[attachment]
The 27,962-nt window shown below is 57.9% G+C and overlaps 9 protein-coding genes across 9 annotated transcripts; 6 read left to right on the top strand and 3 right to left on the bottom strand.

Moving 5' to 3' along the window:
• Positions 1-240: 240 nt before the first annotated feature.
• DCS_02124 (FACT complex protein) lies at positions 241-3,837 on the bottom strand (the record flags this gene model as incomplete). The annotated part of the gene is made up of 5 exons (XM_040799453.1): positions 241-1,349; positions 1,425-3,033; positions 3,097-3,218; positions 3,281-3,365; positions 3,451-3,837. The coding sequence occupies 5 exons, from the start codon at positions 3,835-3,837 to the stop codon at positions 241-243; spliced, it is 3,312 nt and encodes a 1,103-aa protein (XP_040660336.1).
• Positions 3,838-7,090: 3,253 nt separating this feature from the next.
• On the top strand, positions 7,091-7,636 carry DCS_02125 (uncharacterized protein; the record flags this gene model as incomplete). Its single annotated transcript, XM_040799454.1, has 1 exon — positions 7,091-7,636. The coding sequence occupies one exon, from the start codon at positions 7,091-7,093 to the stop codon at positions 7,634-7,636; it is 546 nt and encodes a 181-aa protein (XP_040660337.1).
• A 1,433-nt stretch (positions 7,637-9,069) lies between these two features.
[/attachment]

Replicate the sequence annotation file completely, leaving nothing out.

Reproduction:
The 27,962-nt window shown below is 57.9% G+C and overlaps 9 protein-coding genes across 9 annotated transcripts; 6 read left to right on the top strand and 3 right to left on the bottom strand.

Moving 5' to 3' along the window:
• Positions 1-240: 240 nt before the first annotated feature.
• DCS_02124 (FACT complex protein) lies at positions 241-3,837 on the bottom strand (the record flags this gene model as incomplete). The annotated part of the gene is made up of 5 exons (XM_040799453.1): positions 241-1,349; positions 1,425-3,033; positions 3,097-3,218; positions 3,281-3,365; positions 3,451-3,837. The coding sequence occupies 5 exons, from the start codon at positions 3,835-3,837 to the stop codon at positions 241-243; spliced, it is 3,312 nt and encodes a 1,103-aa protein (XP_040660336.1).
• Positions 3,838-7,090: 3,253 nt separating this feature from the next.
• On the top strand, positions 7,091-7,636 carry DCS_02125 (uncharacterized protein; the record flags this gene model as incomplete). Its single annotated transcript, XM_040799454.1, has 1 exon — positions 7,091-7,636. The coding sequence occupies one exon, from the start codon at positions 7,091-7,093 to the stop codon at positions 7,634-7,636; it is 546 nt and encodes a 181-aa protein (XP_040660337.1).
• A 1,433-nt stretch (positions 7,637-9,069) lies between these two features.